"I know the people in town thought the tax they passed would pay for a swimming pool but it will not," Veach said. "I've been back in office 4-1/2 years and the tax has accumulated $130,000. We will never be able to build a pool like that. It would take twice that much or more with inflation."
Veach said the city had applied for a grant to help with the swimming pool but it was denied.
He said he thought a one half cent tax increase would build the pool, and once it was built one fourth cent should take care of the maintenance. For an indoor pool the half cent would need to remain.
"We should put it to the voters and let them decide," Veach said.
"I would like to see us move forward and let the public let us know if they want it," Douglas said.
Douglas made a motion to pursue a grant for a water park and let the voters vote on a tax to fund a swimming pool. The motion carried unanimously.
Three downtown business owners addressed the council about parking problems on Baltimore Street (main street) of Manila.
Lowell Polston, owner of Pro Hardware; Rosemary Polston, owner of Show Time Video; and Teresa Fleeman, owner of Tropical Palms, asked the council to consider two hour parking signs.
The merchants said since the Friday night auction started people sometimes park from 5 p.m. to the length of the auction.
"My customers usually come in and shop for five or 10 minutes," Mrs. Polston said. "It is a real issue, especially on rain nights. I had a customer walk two blocks in the rain to shop five minutes for a movie because they couldn't park in front of my store."
She said she has put a customer-only parking sign in front of her business, but sometimes it works and sometimes it does not.
Fleeman agreed the parking has been a problem for her customers, also.
"I think two hours is reasonable," Douglas said. "There is no way to make more parking spaces so we need to utilize what we have."
"I think the business owners should get together and try to resolve the problem," Councilman Wagner said.
Mrs. Polston said talking had been unsuccessful.
"I wish we had someone here from the auction," Mayor Veach said.
Baltimore Street is a state highway and the city would have to get approval to put up signs.
The council tabled the matter until next month's meeting.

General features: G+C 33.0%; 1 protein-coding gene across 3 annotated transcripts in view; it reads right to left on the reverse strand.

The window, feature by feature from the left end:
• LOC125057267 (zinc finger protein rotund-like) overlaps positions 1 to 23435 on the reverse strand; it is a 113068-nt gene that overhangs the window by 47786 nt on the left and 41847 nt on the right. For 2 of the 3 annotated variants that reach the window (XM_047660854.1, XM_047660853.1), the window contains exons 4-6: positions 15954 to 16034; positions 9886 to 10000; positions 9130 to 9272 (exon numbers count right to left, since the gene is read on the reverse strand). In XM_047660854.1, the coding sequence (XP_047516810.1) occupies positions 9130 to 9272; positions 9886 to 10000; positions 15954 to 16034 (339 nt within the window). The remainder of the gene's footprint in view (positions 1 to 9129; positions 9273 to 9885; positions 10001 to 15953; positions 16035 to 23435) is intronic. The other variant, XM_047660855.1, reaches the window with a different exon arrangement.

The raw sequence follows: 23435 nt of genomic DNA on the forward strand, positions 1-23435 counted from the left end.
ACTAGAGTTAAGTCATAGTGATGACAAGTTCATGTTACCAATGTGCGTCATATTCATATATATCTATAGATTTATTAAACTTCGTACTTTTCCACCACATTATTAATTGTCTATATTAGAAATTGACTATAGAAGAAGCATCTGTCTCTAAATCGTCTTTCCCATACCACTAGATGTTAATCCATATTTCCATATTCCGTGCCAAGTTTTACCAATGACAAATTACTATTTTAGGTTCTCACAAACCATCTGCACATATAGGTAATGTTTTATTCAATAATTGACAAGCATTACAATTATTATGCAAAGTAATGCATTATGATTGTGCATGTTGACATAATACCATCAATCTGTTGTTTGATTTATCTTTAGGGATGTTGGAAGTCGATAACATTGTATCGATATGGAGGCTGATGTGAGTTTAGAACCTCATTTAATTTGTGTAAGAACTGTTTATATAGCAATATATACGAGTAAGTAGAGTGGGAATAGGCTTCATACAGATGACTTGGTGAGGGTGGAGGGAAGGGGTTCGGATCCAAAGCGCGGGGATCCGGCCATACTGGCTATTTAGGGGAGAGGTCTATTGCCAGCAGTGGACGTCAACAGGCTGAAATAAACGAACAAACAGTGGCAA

"There is not an easy solution to this," Mayor Veach said.
In other business:
*Council voted to accept a proposal from the fire department with an increase in compensation since health insurance is not available to the fire fighters through the Municipal League.
"Are the firemen happy with this proposal?" Councilman Booth asked.
Veach said it is their proposal. It passed unanimously.
"I have been told we do not appreciate our firemen," Davis said. "I'm here to say I appreciate the firemen and the work they do."
*The council voted to continue with the mosquito control program same as last year. The city purchases the garlic spray and allows city residents to purchase it at half price.
*Veach updated the council on the problems with the new sewer system saying he had met with the construction company representatives and they have agreed to bring the system up to the guidelines. They asked we spend $5,000 on needed equipment. Their part will be $8,000 to $10,000. The council approved the $5,000.
*The council reviewed the budget. Veach said the city is 33 percent into the year and everything looks pretty good.
*Veach presented a plan from Jewell Engineering done a few years ago on a sidewalk project. Veach said the city did not accept the grant to go forward with the project. He said the route in front of Farmers Market across Lake Street looked unsafe. He said he would be interested in finding a safer way to the park, maybe from the school. Council agreed to table the matter giving them time to look at different options.
*The council voted to purchase $400 of advertising during the annual Buffalo Island American Cancer Relay for Life scheduled for June 15.